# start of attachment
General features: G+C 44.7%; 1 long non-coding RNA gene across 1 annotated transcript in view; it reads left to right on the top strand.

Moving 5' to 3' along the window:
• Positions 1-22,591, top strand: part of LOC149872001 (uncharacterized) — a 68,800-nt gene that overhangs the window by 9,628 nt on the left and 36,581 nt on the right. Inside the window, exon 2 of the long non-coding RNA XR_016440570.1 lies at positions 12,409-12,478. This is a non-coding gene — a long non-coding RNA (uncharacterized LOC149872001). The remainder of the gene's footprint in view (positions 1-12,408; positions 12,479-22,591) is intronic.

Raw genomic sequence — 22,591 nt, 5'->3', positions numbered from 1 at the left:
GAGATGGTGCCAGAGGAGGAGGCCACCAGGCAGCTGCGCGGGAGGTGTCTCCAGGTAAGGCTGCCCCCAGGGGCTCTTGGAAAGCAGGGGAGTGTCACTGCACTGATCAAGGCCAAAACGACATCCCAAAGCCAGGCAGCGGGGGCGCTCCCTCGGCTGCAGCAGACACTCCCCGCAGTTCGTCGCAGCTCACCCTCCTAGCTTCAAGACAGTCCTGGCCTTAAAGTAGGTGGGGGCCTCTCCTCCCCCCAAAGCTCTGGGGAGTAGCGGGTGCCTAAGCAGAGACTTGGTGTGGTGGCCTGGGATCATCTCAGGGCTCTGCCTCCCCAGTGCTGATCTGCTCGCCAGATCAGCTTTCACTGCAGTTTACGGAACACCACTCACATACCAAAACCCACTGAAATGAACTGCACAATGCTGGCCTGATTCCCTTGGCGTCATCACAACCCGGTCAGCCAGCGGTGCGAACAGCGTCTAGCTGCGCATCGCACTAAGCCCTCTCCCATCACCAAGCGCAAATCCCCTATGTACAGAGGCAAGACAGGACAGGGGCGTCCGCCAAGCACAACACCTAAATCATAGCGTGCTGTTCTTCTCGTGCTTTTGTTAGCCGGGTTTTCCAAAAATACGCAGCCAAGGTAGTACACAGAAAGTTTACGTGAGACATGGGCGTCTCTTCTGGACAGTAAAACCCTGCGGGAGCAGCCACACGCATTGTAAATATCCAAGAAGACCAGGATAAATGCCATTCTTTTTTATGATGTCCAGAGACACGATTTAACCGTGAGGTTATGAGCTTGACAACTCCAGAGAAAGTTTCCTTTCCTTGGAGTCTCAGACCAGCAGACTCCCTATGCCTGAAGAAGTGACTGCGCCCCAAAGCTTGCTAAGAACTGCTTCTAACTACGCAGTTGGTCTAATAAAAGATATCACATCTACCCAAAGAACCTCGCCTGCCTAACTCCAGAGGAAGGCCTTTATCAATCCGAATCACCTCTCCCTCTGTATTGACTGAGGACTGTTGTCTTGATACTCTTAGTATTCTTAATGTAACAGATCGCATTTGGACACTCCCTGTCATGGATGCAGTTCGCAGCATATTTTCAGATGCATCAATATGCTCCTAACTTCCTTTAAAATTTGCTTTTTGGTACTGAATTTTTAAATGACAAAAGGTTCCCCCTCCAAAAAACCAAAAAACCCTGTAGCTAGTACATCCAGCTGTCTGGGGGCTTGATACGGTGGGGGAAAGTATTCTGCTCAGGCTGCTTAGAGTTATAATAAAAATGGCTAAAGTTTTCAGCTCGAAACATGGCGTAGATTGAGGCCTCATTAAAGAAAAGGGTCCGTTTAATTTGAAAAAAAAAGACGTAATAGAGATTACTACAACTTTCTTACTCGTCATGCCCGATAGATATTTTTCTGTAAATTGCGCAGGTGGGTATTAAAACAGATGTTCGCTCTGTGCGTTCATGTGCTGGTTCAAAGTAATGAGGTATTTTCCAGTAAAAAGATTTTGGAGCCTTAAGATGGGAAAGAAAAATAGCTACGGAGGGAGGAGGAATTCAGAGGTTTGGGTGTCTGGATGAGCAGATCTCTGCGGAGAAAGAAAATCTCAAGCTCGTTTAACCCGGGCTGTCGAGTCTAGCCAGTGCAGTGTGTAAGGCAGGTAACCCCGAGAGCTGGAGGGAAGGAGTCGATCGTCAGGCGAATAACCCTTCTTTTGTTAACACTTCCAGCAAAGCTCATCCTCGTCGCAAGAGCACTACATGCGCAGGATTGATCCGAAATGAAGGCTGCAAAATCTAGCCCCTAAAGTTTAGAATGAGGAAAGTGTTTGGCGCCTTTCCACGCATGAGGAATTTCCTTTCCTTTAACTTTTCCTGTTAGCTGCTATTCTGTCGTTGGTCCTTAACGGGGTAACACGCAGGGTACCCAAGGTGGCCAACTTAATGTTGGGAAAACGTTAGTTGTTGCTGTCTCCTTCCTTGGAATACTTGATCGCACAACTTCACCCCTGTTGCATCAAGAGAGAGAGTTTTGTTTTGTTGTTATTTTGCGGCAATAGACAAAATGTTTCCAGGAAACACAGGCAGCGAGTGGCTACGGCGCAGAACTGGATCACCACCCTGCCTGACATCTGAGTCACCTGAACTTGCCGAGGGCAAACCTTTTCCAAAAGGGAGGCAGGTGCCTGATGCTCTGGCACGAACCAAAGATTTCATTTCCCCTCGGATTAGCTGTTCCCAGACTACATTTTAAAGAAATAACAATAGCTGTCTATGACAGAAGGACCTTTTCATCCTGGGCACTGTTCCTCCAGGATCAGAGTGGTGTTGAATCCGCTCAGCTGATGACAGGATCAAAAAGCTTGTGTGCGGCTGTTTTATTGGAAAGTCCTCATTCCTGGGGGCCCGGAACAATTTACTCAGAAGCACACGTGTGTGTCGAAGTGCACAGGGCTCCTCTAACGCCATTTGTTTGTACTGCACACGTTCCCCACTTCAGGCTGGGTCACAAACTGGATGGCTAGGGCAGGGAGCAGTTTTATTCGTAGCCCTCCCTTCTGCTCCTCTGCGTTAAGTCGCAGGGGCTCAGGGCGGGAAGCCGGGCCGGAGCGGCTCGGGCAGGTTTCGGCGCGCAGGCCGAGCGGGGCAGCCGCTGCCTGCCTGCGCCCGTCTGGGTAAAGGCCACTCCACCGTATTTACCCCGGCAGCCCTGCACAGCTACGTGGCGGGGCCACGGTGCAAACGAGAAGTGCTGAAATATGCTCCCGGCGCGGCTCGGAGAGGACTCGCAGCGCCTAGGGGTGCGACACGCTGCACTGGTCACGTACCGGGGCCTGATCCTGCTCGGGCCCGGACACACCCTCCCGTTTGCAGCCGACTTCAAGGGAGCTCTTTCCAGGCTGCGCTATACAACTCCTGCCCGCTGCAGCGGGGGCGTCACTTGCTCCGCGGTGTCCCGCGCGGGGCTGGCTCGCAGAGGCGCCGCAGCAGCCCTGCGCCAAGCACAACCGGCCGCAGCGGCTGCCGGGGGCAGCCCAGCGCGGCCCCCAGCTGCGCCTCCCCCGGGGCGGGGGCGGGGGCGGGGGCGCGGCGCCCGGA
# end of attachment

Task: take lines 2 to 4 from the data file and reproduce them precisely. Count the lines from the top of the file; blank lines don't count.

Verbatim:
Moving 5' to 3' along the window:
• Positions 1-22,591, top strand: part of LOC149872001 (uncharacterized) — a 68,800-nt gene that overhangs the window by 9,628 nt on the left and 36,581 nt on the right. Inside the window, exon 2 of the long non-coding RNA XR_016440570.1 lies at positions 12,409-12,478. This is a non-coding gene — a long non-coding RNA (uncharacterized LOC149872001). The remainder of the gene's footprint in view (positions 1-12,408; positions 12,479-22,591) is intronic.

Raw genomic sequence — 22,591 nt, 5'->3', positions numbered from 1 at the left: